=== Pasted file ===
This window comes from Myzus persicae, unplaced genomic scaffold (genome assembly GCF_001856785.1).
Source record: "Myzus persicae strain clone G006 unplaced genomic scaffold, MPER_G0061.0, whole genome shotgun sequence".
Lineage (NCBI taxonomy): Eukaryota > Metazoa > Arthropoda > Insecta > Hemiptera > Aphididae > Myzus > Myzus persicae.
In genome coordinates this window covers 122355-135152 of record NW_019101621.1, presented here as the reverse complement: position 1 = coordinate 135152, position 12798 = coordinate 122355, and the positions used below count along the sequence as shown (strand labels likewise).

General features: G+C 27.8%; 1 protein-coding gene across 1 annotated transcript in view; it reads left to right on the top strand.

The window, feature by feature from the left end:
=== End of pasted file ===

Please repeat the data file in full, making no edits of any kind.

This window comes from Myzus persicae, unplaced genomic scaffold (genome assembly GCF_001856785.1).
Source record: "Myzus persicae strain clone G006 unplaced genomic scaffold, MPER_G0061.0, whole genome shotgun sequence".
Lineage (NCBI taxonomy): Eukaryota > Metazoa > Arthropoda > Insecta > Hemiptera > Aphididae > Myzus > Myzus persicae.
In genome coordinates this window covers 122355-135152 of record NW_019101621.1, presented here as the reverse complement: position 1 = coordinate 135152, position 12798 = coordinate 122355, and the positions used below count along the sequence as shown (strand labels likewise).

General features: G+C 27.8%; 1 protein-coding gene across 1 annotated transcript in view; it reads left to right on the top strand.

The window, feature by feature from the left end: